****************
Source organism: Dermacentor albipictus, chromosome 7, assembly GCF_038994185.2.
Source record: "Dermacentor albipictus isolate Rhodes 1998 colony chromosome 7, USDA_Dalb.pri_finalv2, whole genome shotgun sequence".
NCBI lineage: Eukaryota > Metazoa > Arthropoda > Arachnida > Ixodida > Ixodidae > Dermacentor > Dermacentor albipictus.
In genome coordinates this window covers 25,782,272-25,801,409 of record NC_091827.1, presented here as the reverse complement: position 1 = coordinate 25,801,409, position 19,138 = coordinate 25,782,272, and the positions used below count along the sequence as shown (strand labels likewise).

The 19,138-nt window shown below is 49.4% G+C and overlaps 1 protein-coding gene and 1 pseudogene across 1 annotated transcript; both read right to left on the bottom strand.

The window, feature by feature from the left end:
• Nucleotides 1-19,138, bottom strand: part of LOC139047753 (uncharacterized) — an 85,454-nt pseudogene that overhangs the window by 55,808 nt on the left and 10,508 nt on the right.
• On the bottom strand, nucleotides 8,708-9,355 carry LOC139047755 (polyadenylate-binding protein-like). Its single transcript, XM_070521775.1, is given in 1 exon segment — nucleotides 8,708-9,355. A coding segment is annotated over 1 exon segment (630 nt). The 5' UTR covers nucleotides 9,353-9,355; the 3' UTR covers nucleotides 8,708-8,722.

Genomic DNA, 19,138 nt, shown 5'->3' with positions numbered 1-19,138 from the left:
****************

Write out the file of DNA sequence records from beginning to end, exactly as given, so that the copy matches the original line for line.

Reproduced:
Source organism: Dermacentor albipictus, chromosome 7, assembly GCF_038994185.2.
Source record: "Dermacentor albipictus isolate Rhodes 1998 colony chromosome 7, USDA_Dalb.pri_finalv2, whole genome shotgun sequence".
NCBI lineage: Eukaryota > Metazoa > Arthropoda > Arachnida > Ixodida > Ixodidae > Dermacentor > Dermacentor albipictus.
In genome coordinates this window covers 25,782,272-25,801,409 of record NC_091827.1, presented here as the reverse complement: position 1 = coordinate 25,801,409, position 19,138 = coordinate 25,782,272, and the positions used below count along the sequence as shown (strand labels likewise).

The 19,138-nt window shown below is 49.4% G+C and overlaps 1 protein-coding gene and 1 pseudogene across 1 annotated transcript; both read right to left on the bottom strand.

The window, feature by feature from the left end:
• Nucleotides 1-19,138, bottom strand: part of LOC139047753 (uncharacterized) — an 85,454-nt pseudogene that overhangs the window by 55,808 nt on the left and 10,508 nt on the right.
• On the bottom strand, nucleotides 8,708-9,355 carry LOC139047755 (polyadenylate-binding protein-like). Its single transcript, XM_070521775.1, is given in 1 exon segment — nucleotides 8,708-9,355. A coding segment is annotated over 1 exon segment (630 nt). The 5' UTR covers nucleotides 9,353-9,355; the 3' UTR covers nucleotides 8,708-8,722.

Genomic DNA, 19,138 nt, shown 5'->3' with positions numbered 1-19,138 from the left: